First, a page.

Luckily, the intervention protocol does have an impact. To estimate it, the researchers combine this data (math and reading at 3rd and 8th grade and grade retention from grades 1-9) into an educational intervention index. They find an overall effect of .117 SD improvement relative to the control group in this index, though with a p-value only significant to .10, not typically considered significant in many contexts. This is perhaps explained in part by the n of 301 and may be improved with larger-n replications. There is a great deal of difference in the metrics that make up the index, listed in Table 4, so I urge you to investigate their individual effect sizes and p-values.
This overall effect size of .117 for the educational index is somewhat discouraging, even though they suggest the intervention does have a positive impact. The biggest positive educational interventions achievable by policy, such as high-intensity tutoring, tend to have a .4-.5 SD effect on quantitative outcomes; the black-white achievement gap in many metrics is around 1 SD. So we’re talking about modest gains that don’t close the educational disadvantages associated with lead exposure. This can perhaps intuitive given that these efforts are largely aimed at preventing more exposure, rather than counteracting the impact of past behaviors. Still, in a world where we’re grasping for the positive impacts we can, and given our clear moral responsibility to help children grow in lead-free environments regardless of the educational impacts, it’s an encouraging sign.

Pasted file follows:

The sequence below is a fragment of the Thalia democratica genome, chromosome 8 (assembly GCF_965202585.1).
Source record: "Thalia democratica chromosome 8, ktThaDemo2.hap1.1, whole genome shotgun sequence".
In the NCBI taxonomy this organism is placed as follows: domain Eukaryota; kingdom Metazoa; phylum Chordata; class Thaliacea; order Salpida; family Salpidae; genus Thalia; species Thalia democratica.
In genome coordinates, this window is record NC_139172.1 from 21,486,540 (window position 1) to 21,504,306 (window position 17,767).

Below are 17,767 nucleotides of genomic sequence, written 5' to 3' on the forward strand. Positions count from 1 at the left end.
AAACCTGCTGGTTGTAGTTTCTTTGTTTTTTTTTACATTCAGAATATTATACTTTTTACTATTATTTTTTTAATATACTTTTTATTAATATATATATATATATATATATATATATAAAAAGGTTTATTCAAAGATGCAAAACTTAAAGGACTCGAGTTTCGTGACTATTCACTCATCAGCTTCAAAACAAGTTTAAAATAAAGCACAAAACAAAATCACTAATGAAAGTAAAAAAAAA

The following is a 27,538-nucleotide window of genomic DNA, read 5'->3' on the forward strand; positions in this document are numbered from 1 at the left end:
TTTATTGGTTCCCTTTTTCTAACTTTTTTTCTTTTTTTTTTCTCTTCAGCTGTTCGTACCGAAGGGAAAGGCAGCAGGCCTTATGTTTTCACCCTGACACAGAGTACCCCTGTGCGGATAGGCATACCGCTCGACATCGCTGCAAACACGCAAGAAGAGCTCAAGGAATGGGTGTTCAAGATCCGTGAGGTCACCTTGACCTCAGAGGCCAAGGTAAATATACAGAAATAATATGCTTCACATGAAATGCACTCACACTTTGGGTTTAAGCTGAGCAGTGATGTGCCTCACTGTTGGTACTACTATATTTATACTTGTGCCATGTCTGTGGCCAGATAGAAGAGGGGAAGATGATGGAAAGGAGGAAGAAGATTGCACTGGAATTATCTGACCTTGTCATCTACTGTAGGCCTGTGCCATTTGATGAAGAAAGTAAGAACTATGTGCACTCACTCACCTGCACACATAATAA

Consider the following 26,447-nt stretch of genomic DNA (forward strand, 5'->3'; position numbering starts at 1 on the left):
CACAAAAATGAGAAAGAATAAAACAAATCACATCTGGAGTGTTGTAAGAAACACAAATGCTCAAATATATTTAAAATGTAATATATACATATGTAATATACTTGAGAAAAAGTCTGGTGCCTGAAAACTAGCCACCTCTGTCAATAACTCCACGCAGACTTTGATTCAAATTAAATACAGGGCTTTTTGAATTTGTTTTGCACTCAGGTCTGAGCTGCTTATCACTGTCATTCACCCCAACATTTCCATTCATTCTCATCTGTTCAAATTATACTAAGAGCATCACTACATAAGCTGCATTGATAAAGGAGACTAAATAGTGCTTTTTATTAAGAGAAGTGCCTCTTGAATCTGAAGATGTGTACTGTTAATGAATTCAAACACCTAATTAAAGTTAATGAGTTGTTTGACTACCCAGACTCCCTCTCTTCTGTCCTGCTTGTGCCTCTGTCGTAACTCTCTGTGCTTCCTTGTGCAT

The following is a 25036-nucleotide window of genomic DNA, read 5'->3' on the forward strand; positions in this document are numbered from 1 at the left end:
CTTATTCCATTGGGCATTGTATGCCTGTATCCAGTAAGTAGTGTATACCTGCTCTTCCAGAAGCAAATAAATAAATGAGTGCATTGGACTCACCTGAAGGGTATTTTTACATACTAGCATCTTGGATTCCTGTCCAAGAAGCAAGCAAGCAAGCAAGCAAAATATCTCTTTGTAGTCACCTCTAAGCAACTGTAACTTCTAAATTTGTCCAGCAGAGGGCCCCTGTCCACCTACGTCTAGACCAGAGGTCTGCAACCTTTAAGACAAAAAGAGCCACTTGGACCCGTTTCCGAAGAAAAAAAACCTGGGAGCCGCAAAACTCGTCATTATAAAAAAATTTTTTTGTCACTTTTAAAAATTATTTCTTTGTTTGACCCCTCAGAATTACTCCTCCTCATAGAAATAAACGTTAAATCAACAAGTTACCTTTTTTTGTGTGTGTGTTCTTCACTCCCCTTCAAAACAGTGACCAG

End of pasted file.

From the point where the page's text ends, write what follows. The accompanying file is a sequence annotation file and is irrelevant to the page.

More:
What’s more, the behavioral indices were more encouraging, The researchers assembled an antisocial behavior index including metrics related to school discipline and criminality. Here the effect size was .184, significant to an alpha of .05. These non-cognitive skills make a big impact on the quality of life of students, parents, teachers, and peers. Still fairly modest in impact, but more than worth the costs.
Seems pretty clear to me that we need robust efforts to clean up lead in our environment and to mitigate the damage done to people already exposed. This is an important study and I’m eager to see replication attempts.